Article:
Publicly-traded Robinhood didn’t respond to a request for comment.

Risk, shmisk
Other videos in the SEC campaign warn about celebrity endorsements of cryptocurrencies, the chimera of guaranteed returns and the danger of borrowing money from a brokerage to buy stock, known as investing on margin. It’s a message many financial advisors hew to but sometimes struggle to get clients to grasp. 

Jim Crider, the CEO of Intentional Living FP in New Braunfels, Texas, said that while game-like features that introduce people to responsible investing can potentially be helpful, they can also turn things into a casino, not a long-term plan.  

“We’ve seen with young investors a conversion of investing into speculation, thanks to over-gamification,” he said.

Lori Schock, director of the SEC’s Office of Investor Education and Advocacy, said in a statement that “we continue to look for creative and memorable ways to reach and educate investors, and we hope this year’s public service campaign, with its lighthearted approach, will attract the attention of all kinds of investors.” Investors, the statement added, “are inundated with a lot of so-called ‘investment advice,’ and we encourage investors to outsmart the chatter by doing their own research.”

The regulator is trying to drive ordinary investors to for detailed overviews of investing and finance, including fees, product types and retirement plans. In the process, it’s battling financial advice dispensed on Twitter, TikTok, Instagram and other outlets. “SEC posts video mocking retail investors as game show idiots,” scoffed one WallStreetBets poster. Another wrote of the government agency, “worst part is, your tax money paid for that content … the whole entire market is a meme stock.”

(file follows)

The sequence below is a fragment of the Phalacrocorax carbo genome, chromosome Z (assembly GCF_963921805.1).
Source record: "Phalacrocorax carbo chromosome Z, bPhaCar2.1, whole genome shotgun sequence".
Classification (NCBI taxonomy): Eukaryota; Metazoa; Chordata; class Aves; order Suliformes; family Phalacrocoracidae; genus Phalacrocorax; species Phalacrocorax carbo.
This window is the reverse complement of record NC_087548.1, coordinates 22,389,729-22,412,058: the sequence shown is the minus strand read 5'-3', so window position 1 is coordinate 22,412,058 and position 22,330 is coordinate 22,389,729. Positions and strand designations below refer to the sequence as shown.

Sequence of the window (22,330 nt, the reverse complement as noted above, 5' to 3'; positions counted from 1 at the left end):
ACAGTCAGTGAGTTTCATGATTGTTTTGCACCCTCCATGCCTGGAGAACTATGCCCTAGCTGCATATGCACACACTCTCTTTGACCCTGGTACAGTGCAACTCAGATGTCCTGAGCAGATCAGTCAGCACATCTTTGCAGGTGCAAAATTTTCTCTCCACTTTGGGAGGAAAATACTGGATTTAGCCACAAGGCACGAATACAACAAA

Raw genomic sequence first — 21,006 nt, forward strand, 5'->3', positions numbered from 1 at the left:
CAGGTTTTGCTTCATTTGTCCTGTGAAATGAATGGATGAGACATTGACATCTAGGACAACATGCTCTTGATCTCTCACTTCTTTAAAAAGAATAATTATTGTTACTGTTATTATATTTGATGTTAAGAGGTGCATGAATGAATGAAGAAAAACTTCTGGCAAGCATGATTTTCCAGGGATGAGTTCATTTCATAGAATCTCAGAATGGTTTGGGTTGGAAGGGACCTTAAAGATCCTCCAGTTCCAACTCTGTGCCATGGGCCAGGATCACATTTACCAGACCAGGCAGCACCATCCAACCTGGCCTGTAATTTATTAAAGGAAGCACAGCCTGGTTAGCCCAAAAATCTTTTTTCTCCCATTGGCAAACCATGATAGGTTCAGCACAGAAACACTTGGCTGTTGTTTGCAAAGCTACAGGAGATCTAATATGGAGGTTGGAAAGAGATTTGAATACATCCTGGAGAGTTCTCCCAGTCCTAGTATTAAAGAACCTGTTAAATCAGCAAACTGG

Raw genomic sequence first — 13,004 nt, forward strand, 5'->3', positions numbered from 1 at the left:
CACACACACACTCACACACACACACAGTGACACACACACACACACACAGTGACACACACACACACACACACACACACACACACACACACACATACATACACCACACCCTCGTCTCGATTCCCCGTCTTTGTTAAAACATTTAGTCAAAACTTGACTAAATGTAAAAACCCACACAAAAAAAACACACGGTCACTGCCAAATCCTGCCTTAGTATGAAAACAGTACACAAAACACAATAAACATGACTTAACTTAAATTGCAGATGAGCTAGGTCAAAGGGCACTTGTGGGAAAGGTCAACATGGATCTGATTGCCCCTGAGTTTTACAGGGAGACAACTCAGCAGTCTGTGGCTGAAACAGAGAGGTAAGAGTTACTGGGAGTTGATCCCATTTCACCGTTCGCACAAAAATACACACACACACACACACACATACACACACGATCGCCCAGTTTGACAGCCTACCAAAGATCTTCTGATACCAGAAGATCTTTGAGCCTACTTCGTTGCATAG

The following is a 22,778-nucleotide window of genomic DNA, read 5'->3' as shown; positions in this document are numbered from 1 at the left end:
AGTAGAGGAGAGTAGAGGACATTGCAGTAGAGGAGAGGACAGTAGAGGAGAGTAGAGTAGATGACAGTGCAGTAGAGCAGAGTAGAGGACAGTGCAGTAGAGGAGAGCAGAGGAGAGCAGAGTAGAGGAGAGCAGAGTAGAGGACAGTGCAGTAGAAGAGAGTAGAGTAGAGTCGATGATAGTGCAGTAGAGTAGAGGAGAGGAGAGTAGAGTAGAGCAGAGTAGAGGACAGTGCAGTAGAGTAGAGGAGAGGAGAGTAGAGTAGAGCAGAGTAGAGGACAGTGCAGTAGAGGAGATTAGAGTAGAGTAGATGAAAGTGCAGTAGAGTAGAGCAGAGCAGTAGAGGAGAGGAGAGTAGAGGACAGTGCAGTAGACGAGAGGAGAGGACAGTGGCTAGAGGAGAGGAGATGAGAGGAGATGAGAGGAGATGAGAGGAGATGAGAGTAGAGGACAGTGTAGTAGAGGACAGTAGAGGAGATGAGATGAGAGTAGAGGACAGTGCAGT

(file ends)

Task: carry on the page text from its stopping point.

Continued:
Regulators face a battle in countering stock cheerleading on social media.

Regulators face a battle in countering stock cheerleading on social media.

Bloomberg News

In January 2021, as small investors sent shares in GameStop soaring after hyping them on social media, the SEC warned in an investor alert that “retail investors should understand that all investments have risk, and that short-term investing in a volatile market carries significant risk of loss.”

Robinhood has a different take on risk. Its “What’s the stock market?” module says: “Myth: Investing is gambling. The truth is … it’s up to you. The stock market can be whatever you want, whether that’s a place to build wealth over time, or a place where you make big, risky bets.”

Isn’t it ironic
Whether it’s game-like investing apps or the SEC’s game show, “the human mind is very influenced by simple sound bites, vivid and salient images and dramatic narratives,” said David Hirshleifer, an economics professor at USC’s Marshall School of Business in Los Angeles who specializes in behavioral finance. 

At the same time, he added, “it is extremely ironic” of the SEC “to use a game show format as a way of combating investor reliance on memes.” While he said it can “potentially make sense” to fight fire with fire, doing so “can legitimize the idea that it’s good to think casually about investments and to treat it as entertainment.” The SEC didn’t respond to requests for comment.

Smith of Cerulli said that amid the explosion of social media, getting the attention of Main Street investors, especially younger ones, is an uphill battle. “To get any form of connection or engagement, it has to be amusing or exciting,” he said. “No one reads the 50-page disclosures.”